Symptoms of teenage depression: proposal for a new attitude


Symptoms of teenage depressionSymptoms of teenage depression

In this page I want to talk about the symptoms of teenage depression.  First I will describe them.  Furthermore, I want to discuss the very concept of symptoms when applied to teenage depression.

I think that the concept of using the word ‘symptom’ for the symptoms of teenage depression is, in itself, depressing.  Teenagers, like any human being, have some very basic needs to meet. They also have a number of other, more sophisticated needs.

The basic needs are sleeping and eating.  When teenagers suffer from depression, their sleeping habits can become problematic. They may sleep too much or too little. They can have nightmares or bad dreams, and in extreme cases may not even sleep at all for many days.

Eating habits can also become problematic. They can eat too much or too little, and can appear nervous. They can lack the energy needed to eat, and end up eating less than is necessary.

Depression can also produce issues with self-esteem and self-image.  Depressed teenagers are likely to see themselves as guilty, worthless, unable to make good decisions, not deserving of a future, and generally have a negative sense of self.  This negative outlook towards oneself is, simultaneously, both an effect and a cause of depression.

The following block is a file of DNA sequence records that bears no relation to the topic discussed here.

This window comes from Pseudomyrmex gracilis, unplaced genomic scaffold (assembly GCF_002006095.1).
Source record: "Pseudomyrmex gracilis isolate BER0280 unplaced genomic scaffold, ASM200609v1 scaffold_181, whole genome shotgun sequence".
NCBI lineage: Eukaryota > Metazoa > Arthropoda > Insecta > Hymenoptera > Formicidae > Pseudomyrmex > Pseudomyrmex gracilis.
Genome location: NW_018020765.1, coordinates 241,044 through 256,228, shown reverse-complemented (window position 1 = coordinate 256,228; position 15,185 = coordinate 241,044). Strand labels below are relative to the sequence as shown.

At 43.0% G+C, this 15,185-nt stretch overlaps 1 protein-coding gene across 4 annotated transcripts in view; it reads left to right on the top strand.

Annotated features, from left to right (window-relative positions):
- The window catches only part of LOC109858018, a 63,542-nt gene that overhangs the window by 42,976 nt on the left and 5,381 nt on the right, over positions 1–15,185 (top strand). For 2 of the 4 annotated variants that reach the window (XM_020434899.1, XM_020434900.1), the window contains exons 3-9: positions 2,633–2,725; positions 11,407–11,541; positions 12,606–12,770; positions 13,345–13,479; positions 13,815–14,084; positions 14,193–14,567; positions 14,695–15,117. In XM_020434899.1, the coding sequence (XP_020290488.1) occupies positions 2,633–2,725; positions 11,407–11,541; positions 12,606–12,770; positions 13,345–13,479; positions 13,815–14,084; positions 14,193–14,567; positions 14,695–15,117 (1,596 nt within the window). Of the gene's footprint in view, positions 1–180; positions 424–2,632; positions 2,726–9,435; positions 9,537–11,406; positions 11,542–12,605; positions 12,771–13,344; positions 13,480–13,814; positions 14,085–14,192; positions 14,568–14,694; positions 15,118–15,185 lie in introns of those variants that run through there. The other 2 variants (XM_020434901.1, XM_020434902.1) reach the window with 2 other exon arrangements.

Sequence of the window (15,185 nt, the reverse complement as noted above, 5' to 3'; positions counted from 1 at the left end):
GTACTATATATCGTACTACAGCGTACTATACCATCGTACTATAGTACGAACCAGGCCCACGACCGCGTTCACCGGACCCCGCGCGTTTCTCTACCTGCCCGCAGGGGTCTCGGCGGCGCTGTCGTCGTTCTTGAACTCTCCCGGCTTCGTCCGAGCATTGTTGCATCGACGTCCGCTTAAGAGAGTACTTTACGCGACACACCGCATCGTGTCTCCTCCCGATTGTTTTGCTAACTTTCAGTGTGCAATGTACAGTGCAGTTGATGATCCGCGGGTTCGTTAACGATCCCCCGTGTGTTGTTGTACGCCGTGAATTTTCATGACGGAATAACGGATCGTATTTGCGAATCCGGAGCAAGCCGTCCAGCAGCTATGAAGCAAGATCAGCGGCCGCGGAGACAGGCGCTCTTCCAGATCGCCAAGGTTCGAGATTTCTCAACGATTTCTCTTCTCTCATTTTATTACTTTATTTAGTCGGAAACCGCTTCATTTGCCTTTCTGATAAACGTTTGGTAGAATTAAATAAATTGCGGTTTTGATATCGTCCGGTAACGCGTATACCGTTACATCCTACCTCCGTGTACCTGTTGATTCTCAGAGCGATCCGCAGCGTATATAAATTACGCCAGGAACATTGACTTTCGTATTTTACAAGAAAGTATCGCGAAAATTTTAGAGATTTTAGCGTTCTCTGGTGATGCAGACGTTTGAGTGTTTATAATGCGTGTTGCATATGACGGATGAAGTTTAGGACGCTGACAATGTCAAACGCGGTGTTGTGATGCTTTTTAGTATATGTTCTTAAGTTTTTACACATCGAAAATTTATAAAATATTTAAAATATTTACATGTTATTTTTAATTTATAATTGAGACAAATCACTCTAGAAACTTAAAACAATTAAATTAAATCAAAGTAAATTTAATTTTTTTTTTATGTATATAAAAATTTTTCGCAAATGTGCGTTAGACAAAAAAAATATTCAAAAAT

Since depression is energy consuming, it produces effects on energy levels too.  Depressed teenagers begin to have difficulties concentrating, or lose interest in activities they previously enjoyed. This happens because these activities require energy.

Why I don’t like the word ‘symptom’

As I mentioned above, I’m going to question the attitude we have towards the symptoms of teenage depression and depression in general.  We have many organs.  All of them have to work well for us to be in good health.  We are machines, and like machines we need maintenance.



It may be true that some of organs, such as our livers, need to function like a machine, but it is not the case with our brain.  Our brain is not a machine, simply because we are not machines.

Let’s talk again about our liver. If we observe symptoms with our liver, then we have a doctor make a diagnosis, we have him give us a treatment, and, all going well, we get well again. With depression, we observe some symptoms, we have a doctor make a diagnosis, and we have him give us a treatment, but do we get well again?

Yes and no. Yes because the symptoms disappear. No because no medical treatment can give our life meaning. We need a meaning to live, whilst a machine does not.

Let me repeat it: we aren’t machines, we need meaning to live.

We don’t rebel, when we are considered as machines, because of our deep conditioning to consider ourselves as such. This conditioning is very strong and is one of the biggest signs that our culture, the Western culture, is profoundly sick. A society which is interested only in production, money and power, and not in humanity, is an unhealthy one.

We aren’t machines

We aren’t machines. Let me stress this idea again with an example of a person who made a machine of himself.  I learned about him through a documentary, but believe me, he is not alone. A lot of other people are living in this manner.